Non-stick saucepans and frying pans are great when it comes to preventing food from sticking. However, when heated, PTFE (the material this non-stick coating is made of, also known as Teflon), releases toxic fumes that can contaminate your food. Also, Teflon, like other metals, is reactive and leaches – at least 10 times more when heated. Non-stick pans are also expensive – why would you want to pay so much for a pan that can release dangerous chemicals into your food?

To learn more about non-stick pans and their health effects, check out this article!

Ceramic Pans:

Ceramic is low quality clay (secondary or tertiary) glazed with different materials that make it shiny and colorful. It is not as expensive, and the additives increase its durability. But the impurities in clay have metal oxides and the glazes may also contain heavy metals like lead and cadmium. Therefore, it is not the best core material or coating material for a frying pan or saucepan.

All These Raw Materials Have a Leaching Problem!

To sum up, a saucepan made from any metal has one major drawback – toxins leaching into food, among other pros and cons. This means none of these end up being perfect, so one needs to diligently inspect different aspects of a cookware (and the extent of its leaching), before choosing one that best suits their needs. If you are particularly concerned about health and want a saucepan that offers all the benefits without compromising on health, then it is better to look for an alternative to metal saucepans. Keep reading to discover the best alternative.

MEC – The Perfect Saucepan in Disguise

MEC stands for Miriam’s Earthen Cookware – a US-based cookware brand known for making pots and pans made from lab tested primary clay without additives. They offer pans in two sizes – 1.25 quart and 2.5 quart that make excellent saucepans because of many features.

Unlike metal utensils or cookware, MEC’s primary clay pots and pans are naturally inert so they cannot leach even when heated, so it is 100% non-toxic. Moreover, these pans become naturally non-stick after a few uses without a non-stick coating – thanks to the unique hand-finishing. Although dishwasher safe, these are easy to clean with hands using just water and baking soda.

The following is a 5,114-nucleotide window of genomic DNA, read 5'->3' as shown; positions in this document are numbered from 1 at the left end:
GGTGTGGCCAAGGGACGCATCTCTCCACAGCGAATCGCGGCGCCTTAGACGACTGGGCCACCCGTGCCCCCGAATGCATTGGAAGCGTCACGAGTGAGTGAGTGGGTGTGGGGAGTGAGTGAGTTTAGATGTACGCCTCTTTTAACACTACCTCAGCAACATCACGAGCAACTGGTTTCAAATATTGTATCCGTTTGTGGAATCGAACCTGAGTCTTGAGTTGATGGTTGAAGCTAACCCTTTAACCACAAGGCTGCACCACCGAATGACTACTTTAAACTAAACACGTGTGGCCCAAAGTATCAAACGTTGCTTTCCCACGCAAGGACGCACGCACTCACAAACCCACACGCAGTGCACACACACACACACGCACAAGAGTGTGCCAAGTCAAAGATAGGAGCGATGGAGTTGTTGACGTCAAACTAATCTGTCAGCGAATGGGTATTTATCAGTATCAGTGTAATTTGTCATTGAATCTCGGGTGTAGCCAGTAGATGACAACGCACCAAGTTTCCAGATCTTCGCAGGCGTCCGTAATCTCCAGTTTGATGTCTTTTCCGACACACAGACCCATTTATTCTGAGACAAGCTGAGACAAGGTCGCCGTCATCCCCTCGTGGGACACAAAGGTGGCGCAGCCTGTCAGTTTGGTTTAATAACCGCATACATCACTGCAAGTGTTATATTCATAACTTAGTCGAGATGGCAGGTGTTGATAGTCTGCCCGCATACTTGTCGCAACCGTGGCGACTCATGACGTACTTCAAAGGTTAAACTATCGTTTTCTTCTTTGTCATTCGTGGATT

MEC cooks with unique far infrared heat that spreads throughout the pan, penetrates deep into food and cooks food evenly and thoroughly without burning it. This gentle heat cooking requires low heat and preserves delicate but essential nutrients. Therefore, food cooks more flavorful and aromatic.

The walls are tall enough to handle reasonable quantity of food (like sauce making) and the slightly rounded bottom design allows for better heat transmission to the food, especially when the quantity is less (sautéing or stir-frying).

MEC pans come with an ergonomically designed lid that allows for excellent steam management by naturally condensing steam on the inside of the lid, thereby preserving water soluble nutrients.

Lastly, the semi-porous breathable walls allow for supply of sufficient oxygen during cooking even though the lid is on. This gives your sauces a great texture and your grains cook moist and fluffy, naturally!

All these features give MEC’s healthy and naturally non-stick pans the ability to cook different kinds of recipes besides the ones you can cook in a conventional saucepan. You can use an MEC pot or pan as a Dutch Oven, Soup & Stews PotPressure CookerRice & Grains CookerYogurt MakerVegetable SteamerSlow CookerBread Baker and much more. A single pan is capable of making entire meals!

Ready to buy a unique MEC pan that can be much more than just a saucepan in your kitchen? Head over to MEC’s online store and order a pan today!

People Also Ask:

What makes a high quality pan?

You need to consider these things while choosing a high quality healthy non-stick pan:

  1. It should be made from a high-grade inert material that conducts heat well. An inert or non-reactive material doesn’t leach and contaminate food while cooking.
  2. It should be durable and ergonomically designed – a lid to keep steam locked inside, a sturdy and long enough handle firmly bolted (shouldn’t become loose with use) if metal, a heavy base for even heat distribution (also prevents burning of food) and tall walls to allow for liquids to come to a boil.
  3. Food must not stick to the bottom even when it is not constantly stirred.
  4. It should be versatile so can be used on different heat sources and can cook a variety of recipes.

Published by

Sachin Sharma

I hail from a small but popular city of India known as Kurukshetra, mentioned numberless times in Indian/Hindu mythology because of some amazing historical events that supposedly took place there. I have done B.Tech in Information Technology but I decided not to be a Software Engineer as my qualification would have me be because it was all such a cliché. I love to live like a free spirit and do whatever I feel like doing at any moment. I have tried to work in multiple fields but none of them was interesting enough to keep me tied-up for too long. I am a typical Freelancer. I know I am destined to achieve greatness but when and how, I don't know yet.